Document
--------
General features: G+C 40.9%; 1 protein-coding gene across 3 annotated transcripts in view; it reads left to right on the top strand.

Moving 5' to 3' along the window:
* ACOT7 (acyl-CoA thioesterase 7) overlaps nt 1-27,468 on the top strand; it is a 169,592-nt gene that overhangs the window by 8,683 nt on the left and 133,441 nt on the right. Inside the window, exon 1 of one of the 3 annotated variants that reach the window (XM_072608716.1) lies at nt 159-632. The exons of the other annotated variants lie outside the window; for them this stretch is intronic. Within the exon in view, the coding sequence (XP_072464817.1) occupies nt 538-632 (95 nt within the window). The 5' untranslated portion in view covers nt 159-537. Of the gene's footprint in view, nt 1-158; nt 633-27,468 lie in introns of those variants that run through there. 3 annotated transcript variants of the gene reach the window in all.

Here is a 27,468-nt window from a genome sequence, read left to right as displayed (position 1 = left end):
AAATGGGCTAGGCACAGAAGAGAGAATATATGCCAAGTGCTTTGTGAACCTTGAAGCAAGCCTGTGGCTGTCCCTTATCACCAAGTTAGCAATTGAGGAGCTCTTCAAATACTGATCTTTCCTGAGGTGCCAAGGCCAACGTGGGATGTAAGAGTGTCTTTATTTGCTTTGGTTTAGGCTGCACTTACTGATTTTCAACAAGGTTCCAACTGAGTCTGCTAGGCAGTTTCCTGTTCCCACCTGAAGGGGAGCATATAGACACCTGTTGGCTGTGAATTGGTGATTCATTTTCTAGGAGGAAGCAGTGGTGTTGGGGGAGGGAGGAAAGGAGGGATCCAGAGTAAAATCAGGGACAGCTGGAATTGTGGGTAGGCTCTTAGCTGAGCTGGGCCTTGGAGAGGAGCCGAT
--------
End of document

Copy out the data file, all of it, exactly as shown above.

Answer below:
General features: G+C 40.9%; 1 protein-coding gene across 3 annotated transcripts in view; it reads left to right on the top strand.

Moving 5' to 3' along the window:
* ACOT7 (acyl-CoA thioesterase 7) overlaps nt 1-27,468 on the top strand; it is a 169,592-nt gene that overhangs the window by 8,683 nt on the left and 133,441 nt on the right. Inside the window, exon 1 of one of the 3 annotated variants that reach the window (XM_072608716.1) lies at nt 159-632. The exons of the other annotated variants lie outside the window; for them this stretch is intronic. Within the exon in view, the coding sequence (XP_072464817.1) occupies nt 538-632 (95 nt within the window). The 5' untranslated portion in view covers nt 159-537. Of the gene's footprint in view, nt 1-158; nt 633-27,468 lie in introns of those variants that run through there. 3 annotated transcript variants of the gene reach the window in all.

Here is a 27,468-nt window from a genome sequence, read left to right as displayed (position 1 = left end):
AAATGGGCTAGGCACAGAAGAGAGAATATATGCCAAGTGCTTTGTGAACCTTGAAGCAAGCCTGTGGCTGTCCCTTATCACCAAGTTAGCAATTGAGGAGCTCTTCAAATACTGATCTTTCCTGAGGTGCCAAGGCCAACGTGGGATGTAAGAGTGTCTTTATTTGCTTTGGTTTAGGCTGCACTTACTGATTTTCAACAAGGTTCCAACTGAGTCTGCTAGGCAGTTTCCTGTTCCCACCTGAAGGGGAGCATATAGACACCTGTTGGCTGTGAATTGGTGATTCATTTTCTAGGAGGAAGCAGTGGTGTTGGGGGAGGGAGGAAAGGAGGGATCCAGAGTAAAATCAGGGACAGCTGGAATTGTGGGTAGGCTCTTAGCTGAGCTGGGCCTTGGAGAGGAGCCGAT